Best Practices in Reporting on Children, Families, and Caregivers

This tipsheet was drawn from a panel discussion focused on best practices in reporting on refugee children and families. The discussion was part of a 2019 Dart Center reporting institute called “Reporting on Refugees and Migration Through the Eyes of Young Children.” 

The panel was moderated by Dart Center Early Childhood Development expert, Karen Brown. The speakers were:

Sarah Stillman; Journalism professor and New Yorker staff writer who focuses on the intersection between human rights, the criminal justice system and migration. 

Ginger Thompson; Chief of Correspondents at ProPublica and Pulitzer Prize winner who has reported extensively on migration. 



Don’t over-simplify children

Stay away from binaries in your reporting on migrant children and families. Don’t oversimplify, or look to depict children as exceptional. Instead, be nuanced and empathetic and convey that the traumas often associated with seeking asylum or migrating can have an effect on all types of people – normal families and those that could be deemed exceptional. 

Inform your reporting with observation

Reporting necessarily involves asking questions. But try to supplement this part of your role with skills borrowed from other disciplines, like ethnography and anthropology, for example. Spend time with people; observe how families interact and go about their day-to-day lives. Watching and taking notes of these quieter moments can offer journalists profound insights and can allow stories to focus on moments of strength, resilience and living alongside trauma and suffering. 

Consider what informed consent means in the context of reporting on migration, and on children and families 

It’s not enough for someone to agree to an interview: they need to understand the implications of speaking to you and appearing in your piece. Discuss in depth if there is anything that might damage an asylum claim. Explain that your piece will likely be available online, and could be translated into different languages. If you’re interviewing a child, think about what informed consent means in relation to their age: most of the time, it means securing it from a parent or caregiver. Think about consent over a long period of time: you may be given information that a child or caregiver agrees to, but will the child want that information existing on the internet when they are older?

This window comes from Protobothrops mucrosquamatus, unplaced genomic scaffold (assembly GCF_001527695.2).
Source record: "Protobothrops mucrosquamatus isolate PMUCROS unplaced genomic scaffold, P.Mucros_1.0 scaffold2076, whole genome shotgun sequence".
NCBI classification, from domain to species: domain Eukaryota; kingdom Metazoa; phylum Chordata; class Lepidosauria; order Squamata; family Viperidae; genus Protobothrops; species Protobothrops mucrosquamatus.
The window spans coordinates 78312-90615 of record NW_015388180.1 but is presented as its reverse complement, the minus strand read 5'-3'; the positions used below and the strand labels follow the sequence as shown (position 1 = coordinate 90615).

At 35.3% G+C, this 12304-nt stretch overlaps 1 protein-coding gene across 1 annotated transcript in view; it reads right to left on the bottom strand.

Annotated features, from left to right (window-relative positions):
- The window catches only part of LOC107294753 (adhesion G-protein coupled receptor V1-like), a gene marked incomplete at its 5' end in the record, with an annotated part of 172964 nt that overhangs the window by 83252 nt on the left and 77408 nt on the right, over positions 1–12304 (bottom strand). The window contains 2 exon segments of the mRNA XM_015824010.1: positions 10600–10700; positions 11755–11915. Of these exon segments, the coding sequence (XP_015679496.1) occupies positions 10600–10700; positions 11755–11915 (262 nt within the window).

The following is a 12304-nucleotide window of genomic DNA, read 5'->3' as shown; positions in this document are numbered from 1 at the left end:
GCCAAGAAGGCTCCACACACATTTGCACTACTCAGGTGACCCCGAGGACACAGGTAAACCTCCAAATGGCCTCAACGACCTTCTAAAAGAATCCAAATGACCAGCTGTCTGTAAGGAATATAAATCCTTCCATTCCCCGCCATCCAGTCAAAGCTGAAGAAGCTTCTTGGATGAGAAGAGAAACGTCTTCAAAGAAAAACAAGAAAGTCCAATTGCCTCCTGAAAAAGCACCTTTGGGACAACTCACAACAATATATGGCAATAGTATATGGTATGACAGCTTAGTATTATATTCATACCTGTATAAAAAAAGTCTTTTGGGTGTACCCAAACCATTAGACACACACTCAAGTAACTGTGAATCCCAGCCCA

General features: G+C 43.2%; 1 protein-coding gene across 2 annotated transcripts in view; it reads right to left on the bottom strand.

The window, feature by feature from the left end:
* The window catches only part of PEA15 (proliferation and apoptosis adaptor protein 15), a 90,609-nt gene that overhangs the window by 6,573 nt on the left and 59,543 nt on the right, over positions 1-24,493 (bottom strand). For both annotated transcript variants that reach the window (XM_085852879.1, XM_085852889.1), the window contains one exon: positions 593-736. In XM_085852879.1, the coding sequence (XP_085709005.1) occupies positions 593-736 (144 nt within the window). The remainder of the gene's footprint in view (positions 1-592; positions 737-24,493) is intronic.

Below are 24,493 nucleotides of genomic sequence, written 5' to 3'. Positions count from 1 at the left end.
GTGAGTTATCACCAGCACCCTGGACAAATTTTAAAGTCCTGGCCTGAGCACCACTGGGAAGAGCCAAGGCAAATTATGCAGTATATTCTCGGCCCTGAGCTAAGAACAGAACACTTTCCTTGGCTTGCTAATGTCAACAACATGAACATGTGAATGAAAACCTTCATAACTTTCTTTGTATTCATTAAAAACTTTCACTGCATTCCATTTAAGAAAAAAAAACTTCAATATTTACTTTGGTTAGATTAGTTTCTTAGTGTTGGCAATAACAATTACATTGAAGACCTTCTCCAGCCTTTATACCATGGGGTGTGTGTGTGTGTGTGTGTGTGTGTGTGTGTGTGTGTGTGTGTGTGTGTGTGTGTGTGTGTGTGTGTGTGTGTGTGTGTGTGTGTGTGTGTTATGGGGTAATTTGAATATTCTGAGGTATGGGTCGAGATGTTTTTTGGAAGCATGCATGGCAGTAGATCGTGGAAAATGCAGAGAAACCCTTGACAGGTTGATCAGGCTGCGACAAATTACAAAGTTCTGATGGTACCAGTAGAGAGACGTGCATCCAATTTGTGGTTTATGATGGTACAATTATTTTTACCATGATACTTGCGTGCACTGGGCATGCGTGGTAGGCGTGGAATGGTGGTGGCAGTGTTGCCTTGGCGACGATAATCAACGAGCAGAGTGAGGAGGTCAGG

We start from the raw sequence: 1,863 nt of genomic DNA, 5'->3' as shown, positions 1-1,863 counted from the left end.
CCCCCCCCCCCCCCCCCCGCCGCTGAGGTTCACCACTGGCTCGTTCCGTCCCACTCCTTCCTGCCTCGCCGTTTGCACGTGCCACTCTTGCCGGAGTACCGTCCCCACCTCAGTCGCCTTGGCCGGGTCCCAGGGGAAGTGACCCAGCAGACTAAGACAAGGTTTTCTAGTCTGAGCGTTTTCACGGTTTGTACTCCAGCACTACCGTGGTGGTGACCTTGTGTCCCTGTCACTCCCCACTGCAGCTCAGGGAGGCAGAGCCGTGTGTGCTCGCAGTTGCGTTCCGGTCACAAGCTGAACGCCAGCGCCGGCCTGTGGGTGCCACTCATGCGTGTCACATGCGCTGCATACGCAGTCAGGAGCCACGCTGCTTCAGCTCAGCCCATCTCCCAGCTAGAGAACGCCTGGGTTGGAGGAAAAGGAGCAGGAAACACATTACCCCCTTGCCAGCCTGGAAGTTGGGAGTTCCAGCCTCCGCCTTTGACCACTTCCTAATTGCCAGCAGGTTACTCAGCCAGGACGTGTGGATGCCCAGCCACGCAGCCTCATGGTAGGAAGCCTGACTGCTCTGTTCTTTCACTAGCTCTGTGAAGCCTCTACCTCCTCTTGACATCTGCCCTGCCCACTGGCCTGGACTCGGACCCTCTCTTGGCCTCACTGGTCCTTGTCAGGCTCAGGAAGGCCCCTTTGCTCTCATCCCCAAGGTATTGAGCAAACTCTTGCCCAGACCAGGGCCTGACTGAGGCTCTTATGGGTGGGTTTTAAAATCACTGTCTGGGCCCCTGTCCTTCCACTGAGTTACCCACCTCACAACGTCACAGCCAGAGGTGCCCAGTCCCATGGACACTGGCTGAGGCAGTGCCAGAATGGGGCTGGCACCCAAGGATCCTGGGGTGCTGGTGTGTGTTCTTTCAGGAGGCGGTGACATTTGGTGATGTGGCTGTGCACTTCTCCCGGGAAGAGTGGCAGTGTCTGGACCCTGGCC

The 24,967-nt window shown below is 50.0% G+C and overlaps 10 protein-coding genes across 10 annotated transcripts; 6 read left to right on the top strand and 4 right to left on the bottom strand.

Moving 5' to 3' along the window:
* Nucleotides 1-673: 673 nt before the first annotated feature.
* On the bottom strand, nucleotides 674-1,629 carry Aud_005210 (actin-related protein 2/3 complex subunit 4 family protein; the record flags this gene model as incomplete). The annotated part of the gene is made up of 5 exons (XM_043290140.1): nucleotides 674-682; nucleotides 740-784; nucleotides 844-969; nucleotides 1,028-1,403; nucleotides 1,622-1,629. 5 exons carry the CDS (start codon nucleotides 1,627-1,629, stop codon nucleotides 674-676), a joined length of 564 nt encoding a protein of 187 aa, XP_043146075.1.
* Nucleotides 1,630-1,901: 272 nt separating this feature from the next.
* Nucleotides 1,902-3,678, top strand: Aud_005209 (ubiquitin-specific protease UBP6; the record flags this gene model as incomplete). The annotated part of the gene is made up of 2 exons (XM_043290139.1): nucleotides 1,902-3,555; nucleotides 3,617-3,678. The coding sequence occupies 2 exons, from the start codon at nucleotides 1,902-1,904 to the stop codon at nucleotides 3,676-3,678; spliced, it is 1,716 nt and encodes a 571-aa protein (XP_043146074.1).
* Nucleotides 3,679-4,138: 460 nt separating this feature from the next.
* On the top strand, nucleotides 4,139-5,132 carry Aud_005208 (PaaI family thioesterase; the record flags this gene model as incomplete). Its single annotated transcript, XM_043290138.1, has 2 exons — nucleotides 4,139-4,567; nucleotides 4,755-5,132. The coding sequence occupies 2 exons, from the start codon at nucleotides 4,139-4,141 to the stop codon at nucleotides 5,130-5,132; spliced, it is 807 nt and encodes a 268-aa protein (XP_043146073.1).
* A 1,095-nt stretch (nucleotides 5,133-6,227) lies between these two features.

Don’t overpromise; know your limits as a journalist

Journalists have power, and vulnerable sources might believe that if they speak to a reporter, that reporter might be able to help them change their situation or improve their circumstances. When covering migration, you should make it very clear to sources that this is not the case, and you do not know what impact your story might have. This responsibility becomes especially acute when you are interviewing minors. Additionally, make it clear to sources from the start that their story, if they choose to share it with you, might not appear in the final edit of your piece. 

Think about what stories don’t need to be told; what questions children don’t need to be asked

When writing about children, it’s best to engage as much as possible with the responsible adults in their network: parents, caregivers, pastors, community leaders. Spend time gathering information from them about a child’s story and any surrounding context. This will help you to avoid asking a child unnecessary questions — and running the risk of causing further harm or distress. When you are gathering information, think about what you need to find out – but also what you don’t need to know; what questions you don’t need to ask. 

Stories Referenced and additional resources mentioned in this discussion